The man behind the record rise in oil prices to $100 a barrel was a lone trader, seeking bragging rights and a minute of fame, market watchers say.
Open outcry trading is being replaced by electronic methods
A single trader bid up the price by buying a modest lot and then sold it immediately at a loss, they claim.
The New York Mercantile Exchange said that US crude oil futures traded just once in triple figures on Wednesday.
Some analysts questioned the validity of the trade, though their concerns faded as oil set a record on Thursday.
New York light sweet crude climbed to a new high of $100.05 a barrel on Thursday.
On Wednesday, one floor trader bought 1,000 barrels, the smallest amount permitted, and sold it immediately for $99.40 at a $600 loss, said Stephen Schork, a former floor trader on the New York Mercantile Exchange (Nymex) and the editor of an oil market newsletter.
"They absolutely overpaid," he told Radio Four's Today Programme.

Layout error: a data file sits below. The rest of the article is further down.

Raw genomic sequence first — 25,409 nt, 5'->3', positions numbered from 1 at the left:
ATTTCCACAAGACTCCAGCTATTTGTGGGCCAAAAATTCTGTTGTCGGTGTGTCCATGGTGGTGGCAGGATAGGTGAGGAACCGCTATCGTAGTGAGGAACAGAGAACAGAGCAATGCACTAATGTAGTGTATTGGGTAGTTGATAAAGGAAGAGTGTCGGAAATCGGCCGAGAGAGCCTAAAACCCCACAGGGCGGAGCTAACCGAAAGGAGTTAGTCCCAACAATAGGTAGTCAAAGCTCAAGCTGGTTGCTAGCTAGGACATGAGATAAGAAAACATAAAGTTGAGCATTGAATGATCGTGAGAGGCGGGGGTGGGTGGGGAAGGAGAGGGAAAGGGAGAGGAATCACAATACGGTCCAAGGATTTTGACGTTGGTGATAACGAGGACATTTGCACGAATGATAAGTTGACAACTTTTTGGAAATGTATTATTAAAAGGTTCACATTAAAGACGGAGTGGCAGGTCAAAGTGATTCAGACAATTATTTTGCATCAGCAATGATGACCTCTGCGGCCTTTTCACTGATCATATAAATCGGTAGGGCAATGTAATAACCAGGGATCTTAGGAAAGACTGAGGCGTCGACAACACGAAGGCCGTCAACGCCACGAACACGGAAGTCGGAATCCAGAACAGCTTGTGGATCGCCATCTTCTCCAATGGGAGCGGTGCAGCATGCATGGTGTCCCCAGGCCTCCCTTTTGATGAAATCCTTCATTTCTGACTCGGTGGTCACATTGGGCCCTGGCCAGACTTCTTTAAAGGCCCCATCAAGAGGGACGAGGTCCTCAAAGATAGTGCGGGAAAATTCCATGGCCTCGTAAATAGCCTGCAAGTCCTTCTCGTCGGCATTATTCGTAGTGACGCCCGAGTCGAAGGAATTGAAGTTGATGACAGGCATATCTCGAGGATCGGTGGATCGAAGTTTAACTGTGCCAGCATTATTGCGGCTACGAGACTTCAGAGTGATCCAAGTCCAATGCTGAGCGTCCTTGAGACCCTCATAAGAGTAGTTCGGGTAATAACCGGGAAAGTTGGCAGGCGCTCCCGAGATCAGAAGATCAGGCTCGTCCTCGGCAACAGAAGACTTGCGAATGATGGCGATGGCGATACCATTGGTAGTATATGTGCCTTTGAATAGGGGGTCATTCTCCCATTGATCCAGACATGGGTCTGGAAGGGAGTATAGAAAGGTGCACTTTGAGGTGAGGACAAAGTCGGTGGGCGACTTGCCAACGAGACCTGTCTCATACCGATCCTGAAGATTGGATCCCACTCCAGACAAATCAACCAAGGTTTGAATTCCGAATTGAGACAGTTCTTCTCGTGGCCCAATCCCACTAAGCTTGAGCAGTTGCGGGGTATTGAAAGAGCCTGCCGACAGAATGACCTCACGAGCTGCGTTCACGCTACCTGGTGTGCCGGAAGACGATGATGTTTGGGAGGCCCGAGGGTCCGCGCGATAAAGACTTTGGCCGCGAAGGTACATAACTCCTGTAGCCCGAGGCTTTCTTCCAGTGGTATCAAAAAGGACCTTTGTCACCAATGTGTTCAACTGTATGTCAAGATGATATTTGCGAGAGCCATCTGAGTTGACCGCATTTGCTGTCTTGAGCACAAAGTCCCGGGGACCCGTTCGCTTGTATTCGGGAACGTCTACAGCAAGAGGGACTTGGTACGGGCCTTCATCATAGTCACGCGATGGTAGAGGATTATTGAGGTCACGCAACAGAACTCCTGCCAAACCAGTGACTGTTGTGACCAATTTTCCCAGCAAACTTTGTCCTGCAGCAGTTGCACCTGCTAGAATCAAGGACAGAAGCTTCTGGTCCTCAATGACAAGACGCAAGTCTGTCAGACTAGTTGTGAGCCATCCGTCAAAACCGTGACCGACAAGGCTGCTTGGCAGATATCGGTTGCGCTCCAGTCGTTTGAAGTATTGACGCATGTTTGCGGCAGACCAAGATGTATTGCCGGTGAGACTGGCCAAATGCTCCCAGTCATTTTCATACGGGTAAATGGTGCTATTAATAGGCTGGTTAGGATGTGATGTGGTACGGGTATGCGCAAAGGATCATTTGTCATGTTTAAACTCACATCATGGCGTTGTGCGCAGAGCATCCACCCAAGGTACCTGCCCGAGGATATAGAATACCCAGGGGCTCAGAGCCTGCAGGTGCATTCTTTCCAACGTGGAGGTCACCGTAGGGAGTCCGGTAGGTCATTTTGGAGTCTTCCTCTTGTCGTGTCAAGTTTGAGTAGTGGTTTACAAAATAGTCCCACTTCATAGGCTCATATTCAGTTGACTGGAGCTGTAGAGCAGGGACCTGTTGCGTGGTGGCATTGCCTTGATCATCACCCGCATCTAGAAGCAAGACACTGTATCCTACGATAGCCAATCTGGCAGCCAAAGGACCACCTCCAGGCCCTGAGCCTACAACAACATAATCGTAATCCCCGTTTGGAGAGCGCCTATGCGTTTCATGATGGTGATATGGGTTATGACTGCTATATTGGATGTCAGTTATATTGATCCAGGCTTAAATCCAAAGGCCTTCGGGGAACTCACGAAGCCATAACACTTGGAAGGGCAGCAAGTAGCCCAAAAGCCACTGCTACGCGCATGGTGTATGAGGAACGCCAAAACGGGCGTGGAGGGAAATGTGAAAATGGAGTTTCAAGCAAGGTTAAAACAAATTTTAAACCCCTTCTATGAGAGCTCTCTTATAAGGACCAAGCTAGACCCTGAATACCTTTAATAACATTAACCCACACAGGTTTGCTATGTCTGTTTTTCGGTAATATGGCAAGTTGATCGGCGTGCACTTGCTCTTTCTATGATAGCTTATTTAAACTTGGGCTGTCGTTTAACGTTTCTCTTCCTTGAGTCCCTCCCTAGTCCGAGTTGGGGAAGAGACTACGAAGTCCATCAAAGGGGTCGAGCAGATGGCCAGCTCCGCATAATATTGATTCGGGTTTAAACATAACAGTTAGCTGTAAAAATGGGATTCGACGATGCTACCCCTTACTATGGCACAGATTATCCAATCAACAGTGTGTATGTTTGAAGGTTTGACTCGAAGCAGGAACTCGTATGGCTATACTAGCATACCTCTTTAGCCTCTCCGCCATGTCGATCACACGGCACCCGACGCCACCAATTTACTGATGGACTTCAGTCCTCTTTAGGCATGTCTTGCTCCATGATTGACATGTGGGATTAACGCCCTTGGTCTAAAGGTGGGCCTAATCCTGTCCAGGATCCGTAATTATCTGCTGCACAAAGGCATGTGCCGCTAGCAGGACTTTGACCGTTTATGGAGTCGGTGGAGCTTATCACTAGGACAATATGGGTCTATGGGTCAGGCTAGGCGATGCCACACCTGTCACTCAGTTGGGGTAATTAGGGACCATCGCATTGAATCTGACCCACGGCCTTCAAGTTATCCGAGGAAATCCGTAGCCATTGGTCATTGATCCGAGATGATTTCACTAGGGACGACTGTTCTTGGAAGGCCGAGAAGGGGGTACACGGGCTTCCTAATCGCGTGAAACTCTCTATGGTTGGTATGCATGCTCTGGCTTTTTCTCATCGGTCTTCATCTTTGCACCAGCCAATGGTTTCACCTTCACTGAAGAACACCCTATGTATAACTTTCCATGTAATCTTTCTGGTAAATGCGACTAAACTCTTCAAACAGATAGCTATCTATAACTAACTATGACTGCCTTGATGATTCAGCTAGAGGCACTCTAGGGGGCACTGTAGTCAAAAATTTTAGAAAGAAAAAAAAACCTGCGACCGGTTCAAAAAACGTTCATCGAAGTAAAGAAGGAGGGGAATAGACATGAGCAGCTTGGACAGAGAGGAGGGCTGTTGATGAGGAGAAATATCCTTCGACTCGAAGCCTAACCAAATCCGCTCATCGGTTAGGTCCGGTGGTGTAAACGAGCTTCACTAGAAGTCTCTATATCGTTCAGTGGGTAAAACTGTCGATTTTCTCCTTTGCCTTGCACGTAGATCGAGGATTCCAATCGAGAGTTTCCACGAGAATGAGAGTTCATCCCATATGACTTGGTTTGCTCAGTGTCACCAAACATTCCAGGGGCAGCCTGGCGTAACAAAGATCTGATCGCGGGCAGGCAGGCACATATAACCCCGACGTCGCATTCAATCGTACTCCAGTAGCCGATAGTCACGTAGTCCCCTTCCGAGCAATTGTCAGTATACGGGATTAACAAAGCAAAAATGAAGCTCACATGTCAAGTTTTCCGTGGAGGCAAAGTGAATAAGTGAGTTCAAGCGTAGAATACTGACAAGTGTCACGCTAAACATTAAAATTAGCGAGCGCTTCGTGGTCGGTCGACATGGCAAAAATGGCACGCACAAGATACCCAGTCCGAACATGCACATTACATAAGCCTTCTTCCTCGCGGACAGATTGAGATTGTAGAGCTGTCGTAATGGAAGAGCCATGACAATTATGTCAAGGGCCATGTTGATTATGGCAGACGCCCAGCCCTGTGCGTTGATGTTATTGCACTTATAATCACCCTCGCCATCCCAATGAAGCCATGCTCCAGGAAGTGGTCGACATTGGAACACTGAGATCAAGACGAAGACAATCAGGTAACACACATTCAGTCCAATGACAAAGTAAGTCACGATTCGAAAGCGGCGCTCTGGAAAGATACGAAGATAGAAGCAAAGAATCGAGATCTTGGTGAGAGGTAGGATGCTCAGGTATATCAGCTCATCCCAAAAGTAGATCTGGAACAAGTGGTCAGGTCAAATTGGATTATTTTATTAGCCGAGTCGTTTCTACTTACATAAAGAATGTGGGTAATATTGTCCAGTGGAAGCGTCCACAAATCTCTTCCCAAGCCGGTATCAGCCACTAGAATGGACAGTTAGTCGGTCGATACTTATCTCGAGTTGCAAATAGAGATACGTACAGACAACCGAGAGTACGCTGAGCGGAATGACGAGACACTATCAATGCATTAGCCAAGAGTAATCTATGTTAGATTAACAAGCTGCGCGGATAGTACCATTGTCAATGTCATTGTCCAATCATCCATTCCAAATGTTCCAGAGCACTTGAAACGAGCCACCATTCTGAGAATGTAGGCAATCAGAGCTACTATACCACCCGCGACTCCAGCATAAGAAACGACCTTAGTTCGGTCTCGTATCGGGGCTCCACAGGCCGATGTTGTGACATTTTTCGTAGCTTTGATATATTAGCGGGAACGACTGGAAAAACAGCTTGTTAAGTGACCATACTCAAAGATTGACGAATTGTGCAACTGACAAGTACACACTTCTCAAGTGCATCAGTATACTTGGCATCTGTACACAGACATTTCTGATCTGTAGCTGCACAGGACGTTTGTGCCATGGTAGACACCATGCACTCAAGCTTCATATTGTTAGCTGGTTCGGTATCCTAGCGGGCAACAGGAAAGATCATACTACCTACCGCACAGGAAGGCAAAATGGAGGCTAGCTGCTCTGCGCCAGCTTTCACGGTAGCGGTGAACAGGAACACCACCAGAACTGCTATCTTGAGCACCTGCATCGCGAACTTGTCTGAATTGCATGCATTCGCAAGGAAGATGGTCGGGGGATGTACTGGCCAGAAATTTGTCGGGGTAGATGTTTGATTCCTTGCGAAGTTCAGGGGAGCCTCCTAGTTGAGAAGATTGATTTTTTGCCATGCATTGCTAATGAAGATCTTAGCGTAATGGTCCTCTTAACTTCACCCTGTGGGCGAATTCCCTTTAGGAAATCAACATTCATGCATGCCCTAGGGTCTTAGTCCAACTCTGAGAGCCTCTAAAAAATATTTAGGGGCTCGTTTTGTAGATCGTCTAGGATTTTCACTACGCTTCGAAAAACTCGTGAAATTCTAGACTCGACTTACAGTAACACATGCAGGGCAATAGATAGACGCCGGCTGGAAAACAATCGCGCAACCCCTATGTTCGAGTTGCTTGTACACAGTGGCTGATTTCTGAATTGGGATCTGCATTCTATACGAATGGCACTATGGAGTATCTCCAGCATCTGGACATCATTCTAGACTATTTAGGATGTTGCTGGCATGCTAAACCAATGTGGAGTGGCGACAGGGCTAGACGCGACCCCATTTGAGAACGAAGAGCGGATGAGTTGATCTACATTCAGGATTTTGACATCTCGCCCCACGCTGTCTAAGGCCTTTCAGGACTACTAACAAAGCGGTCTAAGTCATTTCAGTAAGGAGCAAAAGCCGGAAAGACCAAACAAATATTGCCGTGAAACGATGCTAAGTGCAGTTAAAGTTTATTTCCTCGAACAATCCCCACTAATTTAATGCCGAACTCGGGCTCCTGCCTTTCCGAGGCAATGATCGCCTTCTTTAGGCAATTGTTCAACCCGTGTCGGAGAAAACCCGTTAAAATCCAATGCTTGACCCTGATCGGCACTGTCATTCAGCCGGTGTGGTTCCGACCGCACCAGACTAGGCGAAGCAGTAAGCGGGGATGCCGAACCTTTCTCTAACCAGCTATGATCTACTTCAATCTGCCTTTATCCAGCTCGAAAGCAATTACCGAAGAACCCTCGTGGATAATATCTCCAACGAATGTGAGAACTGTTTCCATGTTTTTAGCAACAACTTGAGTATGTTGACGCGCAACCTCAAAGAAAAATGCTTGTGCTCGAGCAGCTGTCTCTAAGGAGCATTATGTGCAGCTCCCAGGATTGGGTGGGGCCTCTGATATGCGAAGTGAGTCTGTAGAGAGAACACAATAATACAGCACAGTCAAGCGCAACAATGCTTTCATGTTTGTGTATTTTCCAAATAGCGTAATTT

"He paid $600 for the right to tell his grandchildren that he was the first in the world to buy $100 oil."
Most trading in energy futures has shifted away from the trading floor and takes place on electronic platforms.
The Nymex, along with the Chicago Mercantile Exchange is one of the last bastions of "open outcry", where traders use frantic hand signals to trade securities.
In London, open outcry trading still takes place on the London Metal Exchange, where aluminium, copper and zinc are traded.
Electronic trading has replaced open outcry in most financial markets because it is seen as being faster and more efficient.
Supporters also claim that it is harder to manipulate the market when trades are executed electronically.
The dwindling liquidity on the Nymex trading floor has led to considerable speculation that the exchange will soon shut down the trading floor to cut costs.